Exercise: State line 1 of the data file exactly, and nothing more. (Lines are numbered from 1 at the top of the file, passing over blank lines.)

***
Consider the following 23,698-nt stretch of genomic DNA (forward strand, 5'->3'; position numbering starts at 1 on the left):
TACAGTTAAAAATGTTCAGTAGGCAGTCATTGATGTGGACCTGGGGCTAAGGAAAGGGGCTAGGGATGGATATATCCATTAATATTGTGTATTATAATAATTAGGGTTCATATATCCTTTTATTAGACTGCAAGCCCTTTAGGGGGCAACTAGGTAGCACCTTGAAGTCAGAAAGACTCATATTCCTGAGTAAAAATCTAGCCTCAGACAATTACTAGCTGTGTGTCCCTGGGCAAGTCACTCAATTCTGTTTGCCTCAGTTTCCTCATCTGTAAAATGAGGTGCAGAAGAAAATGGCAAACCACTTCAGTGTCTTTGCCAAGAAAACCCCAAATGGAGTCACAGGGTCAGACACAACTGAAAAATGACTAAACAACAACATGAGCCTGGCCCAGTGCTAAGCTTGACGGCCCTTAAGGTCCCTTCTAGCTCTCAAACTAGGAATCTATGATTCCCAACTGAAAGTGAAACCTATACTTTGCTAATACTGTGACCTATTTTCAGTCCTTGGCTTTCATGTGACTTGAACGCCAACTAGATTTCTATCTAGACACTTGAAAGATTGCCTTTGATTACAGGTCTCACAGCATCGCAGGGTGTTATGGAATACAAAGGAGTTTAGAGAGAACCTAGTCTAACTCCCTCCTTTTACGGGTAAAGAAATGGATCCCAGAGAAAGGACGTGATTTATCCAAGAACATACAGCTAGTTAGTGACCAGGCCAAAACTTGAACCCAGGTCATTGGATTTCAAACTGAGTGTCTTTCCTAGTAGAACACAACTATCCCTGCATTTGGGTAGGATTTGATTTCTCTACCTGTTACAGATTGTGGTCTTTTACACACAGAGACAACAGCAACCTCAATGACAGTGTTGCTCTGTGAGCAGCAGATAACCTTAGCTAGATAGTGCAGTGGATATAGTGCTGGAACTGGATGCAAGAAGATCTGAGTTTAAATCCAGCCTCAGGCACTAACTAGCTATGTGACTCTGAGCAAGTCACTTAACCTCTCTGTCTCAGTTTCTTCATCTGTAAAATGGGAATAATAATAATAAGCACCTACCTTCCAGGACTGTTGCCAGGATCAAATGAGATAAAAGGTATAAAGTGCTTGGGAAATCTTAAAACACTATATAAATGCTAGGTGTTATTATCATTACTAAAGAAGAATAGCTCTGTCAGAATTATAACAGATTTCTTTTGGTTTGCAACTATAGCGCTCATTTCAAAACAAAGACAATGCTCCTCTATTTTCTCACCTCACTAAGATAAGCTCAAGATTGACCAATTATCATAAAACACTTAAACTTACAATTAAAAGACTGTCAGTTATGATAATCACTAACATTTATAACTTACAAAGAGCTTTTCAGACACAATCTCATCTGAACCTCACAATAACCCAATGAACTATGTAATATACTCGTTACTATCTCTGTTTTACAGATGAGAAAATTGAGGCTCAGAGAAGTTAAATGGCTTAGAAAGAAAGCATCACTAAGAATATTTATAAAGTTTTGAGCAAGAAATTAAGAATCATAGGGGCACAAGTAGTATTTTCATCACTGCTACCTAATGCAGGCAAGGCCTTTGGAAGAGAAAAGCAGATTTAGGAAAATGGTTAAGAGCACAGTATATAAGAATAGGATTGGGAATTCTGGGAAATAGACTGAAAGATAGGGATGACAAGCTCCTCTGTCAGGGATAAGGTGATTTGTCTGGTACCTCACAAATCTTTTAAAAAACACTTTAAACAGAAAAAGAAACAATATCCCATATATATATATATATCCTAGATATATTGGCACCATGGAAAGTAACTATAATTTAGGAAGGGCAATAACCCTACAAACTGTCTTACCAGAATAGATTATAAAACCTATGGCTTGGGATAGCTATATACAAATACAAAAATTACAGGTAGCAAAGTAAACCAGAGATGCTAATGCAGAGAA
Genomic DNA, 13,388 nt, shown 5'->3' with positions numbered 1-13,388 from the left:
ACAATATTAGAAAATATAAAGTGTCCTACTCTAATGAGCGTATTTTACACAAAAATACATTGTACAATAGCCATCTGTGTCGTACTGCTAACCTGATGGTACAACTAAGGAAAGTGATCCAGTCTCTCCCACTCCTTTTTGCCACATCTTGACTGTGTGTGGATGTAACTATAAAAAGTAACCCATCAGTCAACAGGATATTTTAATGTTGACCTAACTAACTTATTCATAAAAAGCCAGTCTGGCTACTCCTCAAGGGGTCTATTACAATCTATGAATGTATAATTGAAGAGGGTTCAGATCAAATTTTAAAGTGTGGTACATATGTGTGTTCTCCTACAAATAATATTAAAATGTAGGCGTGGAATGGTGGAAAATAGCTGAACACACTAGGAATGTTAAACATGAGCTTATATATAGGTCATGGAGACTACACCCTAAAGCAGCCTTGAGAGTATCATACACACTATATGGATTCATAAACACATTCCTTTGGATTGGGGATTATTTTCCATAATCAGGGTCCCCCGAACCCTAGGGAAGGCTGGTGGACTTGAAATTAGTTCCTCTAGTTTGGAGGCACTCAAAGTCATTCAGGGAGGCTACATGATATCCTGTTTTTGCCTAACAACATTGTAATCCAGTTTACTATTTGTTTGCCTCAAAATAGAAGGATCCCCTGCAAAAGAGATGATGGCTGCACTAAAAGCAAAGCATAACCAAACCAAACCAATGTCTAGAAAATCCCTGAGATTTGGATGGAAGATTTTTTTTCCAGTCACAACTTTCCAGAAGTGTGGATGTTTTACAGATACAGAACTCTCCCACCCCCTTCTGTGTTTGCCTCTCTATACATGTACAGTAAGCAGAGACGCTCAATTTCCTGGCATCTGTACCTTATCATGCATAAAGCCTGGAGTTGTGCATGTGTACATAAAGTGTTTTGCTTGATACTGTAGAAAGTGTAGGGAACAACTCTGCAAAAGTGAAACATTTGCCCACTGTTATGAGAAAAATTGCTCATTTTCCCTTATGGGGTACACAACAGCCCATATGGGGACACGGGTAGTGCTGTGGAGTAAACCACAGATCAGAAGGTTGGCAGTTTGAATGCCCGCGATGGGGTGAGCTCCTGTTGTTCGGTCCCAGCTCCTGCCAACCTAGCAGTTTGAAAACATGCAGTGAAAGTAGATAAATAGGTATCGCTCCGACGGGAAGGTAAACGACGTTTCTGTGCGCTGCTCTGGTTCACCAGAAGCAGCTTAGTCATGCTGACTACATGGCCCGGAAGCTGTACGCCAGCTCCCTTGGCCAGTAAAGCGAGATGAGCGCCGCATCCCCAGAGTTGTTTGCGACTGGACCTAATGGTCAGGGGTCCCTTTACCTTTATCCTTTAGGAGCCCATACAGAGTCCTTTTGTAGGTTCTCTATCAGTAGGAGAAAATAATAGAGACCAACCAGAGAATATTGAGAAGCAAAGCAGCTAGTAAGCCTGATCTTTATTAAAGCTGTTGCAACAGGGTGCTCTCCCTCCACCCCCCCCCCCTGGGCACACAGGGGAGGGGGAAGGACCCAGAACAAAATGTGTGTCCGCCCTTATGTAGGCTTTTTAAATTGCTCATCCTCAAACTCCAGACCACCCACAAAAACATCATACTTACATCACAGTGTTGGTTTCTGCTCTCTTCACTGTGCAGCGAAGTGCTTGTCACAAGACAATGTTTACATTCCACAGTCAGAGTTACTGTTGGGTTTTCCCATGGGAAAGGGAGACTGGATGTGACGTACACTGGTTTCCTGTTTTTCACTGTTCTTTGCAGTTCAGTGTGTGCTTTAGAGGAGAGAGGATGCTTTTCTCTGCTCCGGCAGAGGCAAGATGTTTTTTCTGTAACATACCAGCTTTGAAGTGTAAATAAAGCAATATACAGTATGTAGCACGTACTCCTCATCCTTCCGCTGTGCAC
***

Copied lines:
Consider the following 23,698-nt stretch of genomic DNA (forward strand, 5'->3'; position numbering starts at 1 on the left):